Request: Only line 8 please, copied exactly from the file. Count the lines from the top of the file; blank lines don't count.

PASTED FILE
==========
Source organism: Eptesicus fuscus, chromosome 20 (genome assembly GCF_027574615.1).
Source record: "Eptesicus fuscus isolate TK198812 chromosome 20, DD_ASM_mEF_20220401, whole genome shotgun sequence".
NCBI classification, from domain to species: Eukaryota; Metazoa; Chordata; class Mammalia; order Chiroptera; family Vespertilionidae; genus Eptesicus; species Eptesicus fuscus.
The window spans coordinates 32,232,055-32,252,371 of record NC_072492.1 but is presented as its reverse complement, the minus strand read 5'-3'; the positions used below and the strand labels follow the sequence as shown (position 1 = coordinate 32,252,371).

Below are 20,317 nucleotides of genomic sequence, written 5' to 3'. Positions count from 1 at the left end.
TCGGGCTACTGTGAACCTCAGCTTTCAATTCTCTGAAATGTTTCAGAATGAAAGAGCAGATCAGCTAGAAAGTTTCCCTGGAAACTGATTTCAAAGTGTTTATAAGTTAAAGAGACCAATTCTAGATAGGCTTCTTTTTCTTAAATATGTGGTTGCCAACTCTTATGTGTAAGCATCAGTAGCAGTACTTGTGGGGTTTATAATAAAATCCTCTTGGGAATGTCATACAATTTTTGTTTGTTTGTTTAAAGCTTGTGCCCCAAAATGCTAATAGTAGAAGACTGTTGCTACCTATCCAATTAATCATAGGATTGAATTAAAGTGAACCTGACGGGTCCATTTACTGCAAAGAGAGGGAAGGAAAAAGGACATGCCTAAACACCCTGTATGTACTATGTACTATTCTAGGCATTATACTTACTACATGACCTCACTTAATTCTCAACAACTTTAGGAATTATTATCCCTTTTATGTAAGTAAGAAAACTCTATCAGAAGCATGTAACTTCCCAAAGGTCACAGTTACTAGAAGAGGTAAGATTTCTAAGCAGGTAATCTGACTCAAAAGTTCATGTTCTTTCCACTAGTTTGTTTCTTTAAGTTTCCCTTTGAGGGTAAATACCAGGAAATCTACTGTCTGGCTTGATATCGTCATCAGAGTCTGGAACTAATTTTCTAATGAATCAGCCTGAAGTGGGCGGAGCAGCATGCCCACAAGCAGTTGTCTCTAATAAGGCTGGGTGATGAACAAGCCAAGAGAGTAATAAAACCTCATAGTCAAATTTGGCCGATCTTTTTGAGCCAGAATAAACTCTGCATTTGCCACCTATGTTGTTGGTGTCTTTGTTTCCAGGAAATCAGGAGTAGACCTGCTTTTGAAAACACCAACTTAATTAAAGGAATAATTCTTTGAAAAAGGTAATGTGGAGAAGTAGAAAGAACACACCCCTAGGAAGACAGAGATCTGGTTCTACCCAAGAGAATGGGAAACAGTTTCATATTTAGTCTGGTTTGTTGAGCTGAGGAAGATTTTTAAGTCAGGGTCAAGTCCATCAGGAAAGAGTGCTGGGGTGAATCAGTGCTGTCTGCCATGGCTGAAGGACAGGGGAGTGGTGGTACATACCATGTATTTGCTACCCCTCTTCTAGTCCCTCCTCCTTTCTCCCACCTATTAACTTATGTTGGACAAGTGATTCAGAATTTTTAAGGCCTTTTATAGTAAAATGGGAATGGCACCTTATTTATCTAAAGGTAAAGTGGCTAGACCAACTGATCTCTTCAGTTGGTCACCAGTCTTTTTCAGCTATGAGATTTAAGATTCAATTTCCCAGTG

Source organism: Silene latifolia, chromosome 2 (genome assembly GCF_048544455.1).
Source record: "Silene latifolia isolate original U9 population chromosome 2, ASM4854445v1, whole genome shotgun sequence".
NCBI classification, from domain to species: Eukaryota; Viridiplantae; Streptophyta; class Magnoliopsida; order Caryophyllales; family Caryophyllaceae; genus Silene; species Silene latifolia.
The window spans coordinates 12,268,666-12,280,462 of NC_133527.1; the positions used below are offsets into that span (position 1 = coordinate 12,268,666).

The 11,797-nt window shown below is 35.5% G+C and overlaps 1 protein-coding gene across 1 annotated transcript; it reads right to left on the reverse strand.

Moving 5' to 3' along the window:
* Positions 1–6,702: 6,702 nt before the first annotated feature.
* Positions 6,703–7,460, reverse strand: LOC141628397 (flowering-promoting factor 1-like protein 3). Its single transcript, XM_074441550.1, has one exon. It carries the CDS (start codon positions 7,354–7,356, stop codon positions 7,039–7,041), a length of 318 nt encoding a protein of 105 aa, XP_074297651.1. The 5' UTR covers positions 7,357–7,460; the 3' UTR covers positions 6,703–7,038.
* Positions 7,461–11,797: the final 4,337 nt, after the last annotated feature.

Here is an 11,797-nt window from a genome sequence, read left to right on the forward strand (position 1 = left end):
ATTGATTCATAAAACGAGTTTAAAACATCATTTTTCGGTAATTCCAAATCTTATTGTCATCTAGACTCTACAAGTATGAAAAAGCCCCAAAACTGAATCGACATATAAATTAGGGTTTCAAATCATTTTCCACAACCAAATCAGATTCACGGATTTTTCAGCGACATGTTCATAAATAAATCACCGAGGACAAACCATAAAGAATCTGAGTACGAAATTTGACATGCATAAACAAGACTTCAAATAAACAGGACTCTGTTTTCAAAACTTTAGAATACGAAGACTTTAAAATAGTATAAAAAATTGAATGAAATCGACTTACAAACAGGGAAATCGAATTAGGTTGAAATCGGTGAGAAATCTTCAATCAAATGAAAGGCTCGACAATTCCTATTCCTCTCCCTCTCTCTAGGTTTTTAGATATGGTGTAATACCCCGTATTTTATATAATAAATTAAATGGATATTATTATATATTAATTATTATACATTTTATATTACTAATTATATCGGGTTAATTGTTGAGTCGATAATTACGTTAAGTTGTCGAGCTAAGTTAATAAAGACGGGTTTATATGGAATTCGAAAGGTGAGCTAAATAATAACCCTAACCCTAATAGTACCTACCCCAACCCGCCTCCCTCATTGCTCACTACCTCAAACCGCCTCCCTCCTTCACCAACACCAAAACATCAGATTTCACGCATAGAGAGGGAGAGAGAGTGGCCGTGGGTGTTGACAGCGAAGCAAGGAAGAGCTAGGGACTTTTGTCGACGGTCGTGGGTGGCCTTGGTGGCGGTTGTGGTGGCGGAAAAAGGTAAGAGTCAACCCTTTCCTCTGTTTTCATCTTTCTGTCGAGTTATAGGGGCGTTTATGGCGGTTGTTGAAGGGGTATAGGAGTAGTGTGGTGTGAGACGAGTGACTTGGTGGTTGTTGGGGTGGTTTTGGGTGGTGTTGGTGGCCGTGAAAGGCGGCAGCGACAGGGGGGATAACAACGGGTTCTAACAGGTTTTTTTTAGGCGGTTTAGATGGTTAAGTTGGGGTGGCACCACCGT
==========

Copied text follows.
Source record: "Silene latifolia isolate original U9 population chromosome 2, ASM4854445v1, whole genome shotgun sequence".